Let $A$ be a $\mathbb{C}$-algebra and $V$ be an irreducible $A$-module with countable dimension. What is the dimension of $End(V)$ as $A$-module? Note that every endomorphism must be injective and surjective, because of the irreducibility of $V$. My claim (or at least my hope) is that $End(V)$ has countable dimension, but I can't see a proof of this fact.

  • $\begingroup$ I made some mistakes I've just edited; however I mean irreducible module, that is a module with no bilateral submodules except himself and $(0)$. $\endgroup$ – Giuseppe Bargagnati Dec 22 '17 at 14:35
  • $\begingroup$ It is much clearer now, thanks for the edits. $\endgroup$ – rschwieb Dec 22 '17 at 15:12
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    $\begingroup$ Without loss of generality you can assume $V$ is a faithful $A$ module and think about right primitive rings and apply the Jacobson density theorem. $\endgroup$ – rschwieb Dec 22 '17 at 15:26
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    $\begingroup$ What is “dimension” “as $A$-module”? Also, what is “countable” - infinite or not necessarily? $\endgroup$ – Dap Dec 29 '17 at 7:37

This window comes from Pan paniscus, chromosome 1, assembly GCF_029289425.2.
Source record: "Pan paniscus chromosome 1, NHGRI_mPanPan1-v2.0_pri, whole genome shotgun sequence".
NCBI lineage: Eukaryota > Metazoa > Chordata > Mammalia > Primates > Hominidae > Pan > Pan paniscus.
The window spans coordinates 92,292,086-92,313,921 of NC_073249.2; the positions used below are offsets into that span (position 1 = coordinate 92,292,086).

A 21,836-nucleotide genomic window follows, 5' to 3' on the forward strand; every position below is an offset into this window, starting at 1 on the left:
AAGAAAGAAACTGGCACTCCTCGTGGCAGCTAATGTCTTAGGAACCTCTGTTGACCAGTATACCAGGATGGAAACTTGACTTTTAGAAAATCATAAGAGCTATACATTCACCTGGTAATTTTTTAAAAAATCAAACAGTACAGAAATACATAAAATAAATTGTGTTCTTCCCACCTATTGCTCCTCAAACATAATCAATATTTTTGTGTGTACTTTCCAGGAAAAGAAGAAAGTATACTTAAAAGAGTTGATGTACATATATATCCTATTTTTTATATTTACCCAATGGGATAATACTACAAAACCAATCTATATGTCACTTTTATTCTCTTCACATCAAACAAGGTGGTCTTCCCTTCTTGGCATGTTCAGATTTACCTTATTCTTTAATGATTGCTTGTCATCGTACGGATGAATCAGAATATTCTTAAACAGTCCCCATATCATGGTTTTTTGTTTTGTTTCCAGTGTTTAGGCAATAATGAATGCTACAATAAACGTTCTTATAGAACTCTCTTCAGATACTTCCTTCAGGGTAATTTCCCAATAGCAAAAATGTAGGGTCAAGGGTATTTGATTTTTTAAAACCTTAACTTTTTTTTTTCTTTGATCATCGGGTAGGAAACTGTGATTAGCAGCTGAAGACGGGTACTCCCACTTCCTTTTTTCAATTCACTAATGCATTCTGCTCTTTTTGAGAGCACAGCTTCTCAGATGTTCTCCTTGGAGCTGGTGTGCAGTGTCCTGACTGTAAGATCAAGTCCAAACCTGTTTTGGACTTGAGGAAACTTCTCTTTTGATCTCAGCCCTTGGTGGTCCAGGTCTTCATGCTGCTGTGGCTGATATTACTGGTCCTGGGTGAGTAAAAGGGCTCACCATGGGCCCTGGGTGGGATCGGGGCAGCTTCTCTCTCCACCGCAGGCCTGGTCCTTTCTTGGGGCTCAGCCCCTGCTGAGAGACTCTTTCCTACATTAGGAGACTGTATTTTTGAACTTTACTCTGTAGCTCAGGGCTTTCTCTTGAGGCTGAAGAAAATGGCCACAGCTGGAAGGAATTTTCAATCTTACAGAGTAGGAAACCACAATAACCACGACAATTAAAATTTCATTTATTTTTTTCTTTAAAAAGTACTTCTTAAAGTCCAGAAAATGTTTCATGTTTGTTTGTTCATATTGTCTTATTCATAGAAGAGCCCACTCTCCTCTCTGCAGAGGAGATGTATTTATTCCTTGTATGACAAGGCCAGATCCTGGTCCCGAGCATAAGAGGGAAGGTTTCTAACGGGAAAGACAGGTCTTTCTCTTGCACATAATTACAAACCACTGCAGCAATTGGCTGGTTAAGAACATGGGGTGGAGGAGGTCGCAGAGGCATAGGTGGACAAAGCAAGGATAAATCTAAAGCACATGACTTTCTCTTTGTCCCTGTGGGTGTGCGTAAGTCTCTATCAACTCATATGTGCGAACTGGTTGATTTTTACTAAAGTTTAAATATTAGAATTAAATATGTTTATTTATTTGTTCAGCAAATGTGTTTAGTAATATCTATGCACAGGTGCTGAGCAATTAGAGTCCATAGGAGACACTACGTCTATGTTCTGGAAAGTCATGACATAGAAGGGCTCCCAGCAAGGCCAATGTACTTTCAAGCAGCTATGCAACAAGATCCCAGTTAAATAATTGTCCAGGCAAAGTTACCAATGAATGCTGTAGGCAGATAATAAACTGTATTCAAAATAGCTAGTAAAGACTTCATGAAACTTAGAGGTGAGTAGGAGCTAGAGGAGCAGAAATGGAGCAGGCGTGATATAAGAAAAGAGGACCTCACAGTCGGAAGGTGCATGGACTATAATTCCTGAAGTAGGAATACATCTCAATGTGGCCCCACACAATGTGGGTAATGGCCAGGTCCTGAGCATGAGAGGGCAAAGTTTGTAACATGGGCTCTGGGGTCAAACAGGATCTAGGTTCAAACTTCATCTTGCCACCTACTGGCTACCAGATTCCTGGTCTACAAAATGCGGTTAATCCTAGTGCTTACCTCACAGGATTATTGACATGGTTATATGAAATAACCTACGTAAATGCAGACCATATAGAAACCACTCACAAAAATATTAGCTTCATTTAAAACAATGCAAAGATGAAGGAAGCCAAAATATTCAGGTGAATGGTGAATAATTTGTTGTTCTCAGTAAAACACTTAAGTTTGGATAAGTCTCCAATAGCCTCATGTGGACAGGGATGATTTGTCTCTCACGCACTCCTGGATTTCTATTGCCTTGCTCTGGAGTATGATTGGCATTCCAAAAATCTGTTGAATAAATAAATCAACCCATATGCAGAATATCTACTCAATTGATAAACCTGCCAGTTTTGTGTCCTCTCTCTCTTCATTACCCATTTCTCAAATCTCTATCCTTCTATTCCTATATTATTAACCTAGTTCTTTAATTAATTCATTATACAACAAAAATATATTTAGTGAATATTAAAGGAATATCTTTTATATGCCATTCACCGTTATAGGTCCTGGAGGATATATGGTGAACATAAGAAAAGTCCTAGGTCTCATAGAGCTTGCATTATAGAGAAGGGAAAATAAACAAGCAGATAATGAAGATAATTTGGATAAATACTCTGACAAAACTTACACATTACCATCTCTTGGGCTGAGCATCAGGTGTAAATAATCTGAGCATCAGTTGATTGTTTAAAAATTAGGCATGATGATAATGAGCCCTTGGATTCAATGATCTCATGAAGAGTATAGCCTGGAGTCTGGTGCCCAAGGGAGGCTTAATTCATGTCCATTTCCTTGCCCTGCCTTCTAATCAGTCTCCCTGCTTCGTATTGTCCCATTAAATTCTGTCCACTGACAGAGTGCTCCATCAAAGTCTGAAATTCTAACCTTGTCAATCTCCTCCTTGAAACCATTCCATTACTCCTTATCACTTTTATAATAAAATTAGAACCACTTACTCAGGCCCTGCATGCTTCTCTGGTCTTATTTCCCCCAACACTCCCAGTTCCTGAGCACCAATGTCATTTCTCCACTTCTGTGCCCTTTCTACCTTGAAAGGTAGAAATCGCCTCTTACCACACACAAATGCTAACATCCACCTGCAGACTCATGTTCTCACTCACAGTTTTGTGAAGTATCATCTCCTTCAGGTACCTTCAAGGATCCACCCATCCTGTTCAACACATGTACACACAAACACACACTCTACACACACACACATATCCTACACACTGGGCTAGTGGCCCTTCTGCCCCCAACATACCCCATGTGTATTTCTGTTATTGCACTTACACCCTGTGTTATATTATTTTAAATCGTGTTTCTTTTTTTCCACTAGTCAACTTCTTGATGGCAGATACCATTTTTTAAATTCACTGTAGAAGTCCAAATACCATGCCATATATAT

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    $\begingroup$ How is $End(V)$ an $A$-module? $\endgroup$ – Dap Dec 30 '17 at 14:09

I have tried to interpret the question as asking about dimension over $\mathbb{C}$ , as it is not clear what $A$-module structure $End_A(V)$ has.

If $V$ is a left $A$-module which is irreducible in the sense that it has no proper nontrivial left $A$-modules, then $\dim_{\mathbb{C}} End_A(V) \leq \dim_{\mathbb C} V$. For if $v \in V \setminus \{0\}$, then $V = Av$, and thus the $\mathbb{C}$-linear map \begin{align*} End_A(V) &\to V \\ \varphi &\mapsto \varphi(v) \end{align*} is injective.

Schur's Lemma tells us that every nonzero endomorphism in $End_A(V)$ is in fact invertible, that is, that $End_A(V)$ is a division algebra over $\mathbb{C}$ of countable dimension. While it is well known that the only finite-dimensional division algebra over $\mathbb{C}$ is $\mathbb{C}$ itself, the same result is true of division algebras $D$ of countable dimension, as can be seen by examining for $a \in D \setminus \mathbb{C}$ the set $\{z \in \mathbb{C}: a - z \text{ is not invertible}\}$.


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